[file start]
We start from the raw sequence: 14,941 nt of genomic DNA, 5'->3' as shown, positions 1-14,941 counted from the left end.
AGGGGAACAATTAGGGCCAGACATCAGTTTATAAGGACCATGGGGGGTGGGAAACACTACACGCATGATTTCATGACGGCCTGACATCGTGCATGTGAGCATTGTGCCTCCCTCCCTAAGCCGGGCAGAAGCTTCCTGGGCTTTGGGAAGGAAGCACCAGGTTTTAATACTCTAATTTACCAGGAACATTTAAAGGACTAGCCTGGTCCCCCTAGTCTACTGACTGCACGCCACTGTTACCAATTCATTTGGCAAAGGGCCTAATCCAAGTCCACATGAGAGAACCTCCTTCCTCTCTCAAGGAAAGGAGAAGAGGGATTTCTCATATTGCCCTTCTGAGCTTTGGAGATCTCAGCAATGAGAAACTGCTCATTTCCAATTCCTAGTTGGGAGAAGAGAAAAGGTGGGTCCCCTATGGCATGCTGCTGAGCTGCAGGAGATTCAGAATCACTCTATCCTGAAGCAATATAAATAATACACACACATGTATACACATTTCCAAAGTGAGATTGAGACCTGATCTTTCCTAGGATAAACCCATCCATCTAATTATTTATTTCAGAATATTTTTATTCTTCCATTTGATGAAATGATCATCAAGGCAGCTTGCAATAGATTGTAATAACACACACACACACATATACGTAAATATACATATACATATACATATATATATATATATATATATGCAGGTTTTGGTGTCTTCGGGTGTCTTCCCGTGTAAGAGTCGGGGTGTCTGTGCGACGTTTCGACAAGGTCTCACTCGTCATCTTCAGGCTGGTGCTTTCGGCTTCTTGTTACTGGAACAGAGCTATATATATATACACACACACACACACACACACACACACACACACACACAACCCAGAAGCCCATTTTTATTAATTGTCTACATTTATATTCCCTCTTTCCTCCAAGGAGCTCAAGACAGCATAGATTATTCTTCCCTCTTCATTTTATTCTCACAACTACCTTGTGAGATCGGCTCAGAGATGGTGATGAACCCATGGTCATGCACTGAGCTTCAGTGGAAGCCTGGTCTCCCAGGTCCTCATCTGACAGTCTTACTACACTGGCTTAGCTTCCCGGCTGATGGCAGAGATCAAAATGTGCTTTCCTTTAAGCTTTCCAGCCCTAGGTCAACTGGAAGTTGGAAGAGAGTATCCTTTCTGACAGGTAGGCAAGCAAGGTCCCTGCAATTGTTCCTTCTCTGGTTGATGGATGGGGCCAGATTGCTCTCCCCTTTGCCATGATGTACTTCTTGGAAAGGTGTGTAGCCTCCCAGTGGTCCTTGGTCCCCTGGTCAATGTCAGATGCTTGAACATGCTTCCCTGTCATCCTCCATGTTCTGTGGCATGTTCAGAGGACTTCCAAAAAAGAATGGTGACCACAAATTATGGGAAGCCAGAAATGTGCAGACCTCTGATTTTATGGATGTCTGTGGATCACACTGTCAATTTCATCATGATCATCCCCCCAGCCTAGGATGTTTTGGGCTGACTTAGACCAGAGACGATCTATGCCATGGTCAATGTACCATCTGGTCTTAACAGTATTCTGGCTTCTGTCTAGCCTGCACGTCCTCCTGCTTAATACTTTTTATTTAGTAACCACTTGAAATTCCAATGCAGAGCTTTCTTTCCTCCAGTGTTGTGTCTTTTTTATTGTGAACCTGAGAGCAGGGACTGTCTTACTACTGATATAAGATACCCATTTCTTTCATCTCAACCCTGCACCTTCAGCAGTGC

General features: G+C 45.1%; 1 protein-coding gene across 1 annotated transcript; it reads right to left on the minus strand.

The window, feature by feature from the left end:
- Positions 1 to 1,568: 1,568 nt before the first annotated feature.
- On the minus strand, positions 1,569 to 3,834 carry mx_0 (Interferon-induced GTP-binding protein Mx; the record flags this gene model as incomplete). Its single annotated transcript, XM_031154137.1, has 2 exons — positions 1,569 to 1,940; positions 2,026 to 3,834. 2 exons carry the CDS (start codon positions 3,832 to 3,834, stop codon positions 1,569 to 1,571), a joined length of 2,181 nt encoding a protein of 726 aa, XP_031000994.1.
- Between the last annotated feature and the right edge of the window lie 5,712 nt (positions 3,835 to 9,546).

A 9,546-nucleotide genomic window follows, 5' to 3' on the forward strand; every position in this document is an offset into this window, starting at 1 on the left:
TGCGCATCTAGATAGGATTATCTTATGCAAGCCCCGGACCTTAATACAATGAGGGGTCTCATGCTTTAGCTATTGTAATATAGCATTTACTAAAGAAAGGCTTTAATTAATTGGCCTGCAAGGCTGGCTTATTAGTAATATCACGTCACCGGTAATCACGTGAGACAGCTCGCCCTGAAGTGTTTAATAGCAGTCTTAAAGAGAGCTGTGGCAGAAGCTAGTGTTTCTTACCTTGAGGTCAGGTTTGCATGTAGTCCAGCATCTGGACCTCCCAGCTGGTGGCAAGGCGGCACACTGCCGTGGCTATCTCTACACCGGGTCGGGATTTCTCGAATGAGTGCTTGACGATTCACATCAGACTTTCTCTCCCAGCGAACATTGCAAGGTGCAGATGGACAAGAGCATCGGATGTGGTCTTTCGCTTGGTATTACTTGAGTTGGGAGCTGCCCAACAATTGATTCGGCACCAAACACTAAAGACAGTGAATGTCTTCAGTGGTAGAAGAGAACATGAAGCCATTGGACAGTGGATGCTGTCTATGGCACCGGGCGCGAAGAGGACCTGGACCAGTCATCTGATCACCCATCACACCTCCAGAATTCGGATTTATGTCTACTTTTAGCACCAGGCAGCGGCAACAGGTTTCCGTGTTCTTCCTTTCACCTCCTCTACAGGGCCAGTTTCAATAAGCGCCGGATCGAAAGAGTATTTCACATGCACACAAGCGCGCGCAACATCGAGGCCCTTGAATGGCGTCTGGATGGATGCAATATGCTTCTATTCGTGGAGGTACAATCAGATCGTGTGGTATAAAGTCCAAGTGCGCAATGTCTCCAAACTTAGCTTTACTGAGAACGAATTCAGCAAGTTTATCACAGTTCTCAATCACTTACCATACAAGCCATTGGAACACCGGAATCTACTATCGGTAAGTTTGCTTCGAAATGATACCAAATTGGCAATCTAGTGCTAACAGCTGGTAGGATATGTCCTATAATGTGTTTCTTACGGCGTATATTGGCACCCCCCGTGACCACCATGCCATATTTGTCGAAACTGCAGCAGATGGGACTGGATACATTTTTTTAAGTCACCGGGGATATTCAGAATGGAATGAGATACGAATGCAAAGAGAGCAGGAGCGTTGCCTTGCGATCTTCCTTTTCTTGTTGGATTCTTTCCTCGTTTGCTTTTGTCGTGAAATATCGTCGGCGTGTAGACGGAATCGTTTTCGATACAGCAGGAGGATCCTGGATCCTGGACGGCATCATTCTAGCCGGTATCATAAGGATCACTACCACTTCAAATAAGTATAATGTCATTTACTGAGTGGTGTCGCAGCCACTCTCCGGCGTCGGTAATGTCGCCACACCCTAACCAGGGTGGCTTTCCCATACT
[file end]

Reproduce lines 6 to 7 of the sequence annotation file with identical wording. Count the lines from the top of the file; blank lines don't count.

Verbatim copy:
- On the minus strand, positions 1,569 to 3,834 carry mx_0 (Interferon-induced GTP-binding protein Mx; the record flags this gene model as incomplete). Its single annotated transcript, XM_031154137.1, has 2 exons — positions 1,569 to 1,940; positions 2,026 to 3,834. 2 exons carry the CDS (start codon positions 3,832 to 3,834, stop codon positions 1,569 to 1,571), a joined length of 2,181 nt encoding a protein of 726 aa, XP_031000994.1.
- Between the last annotated feature and the right edge of the window lie 5,712 nt (positions 3,835 to 9,546).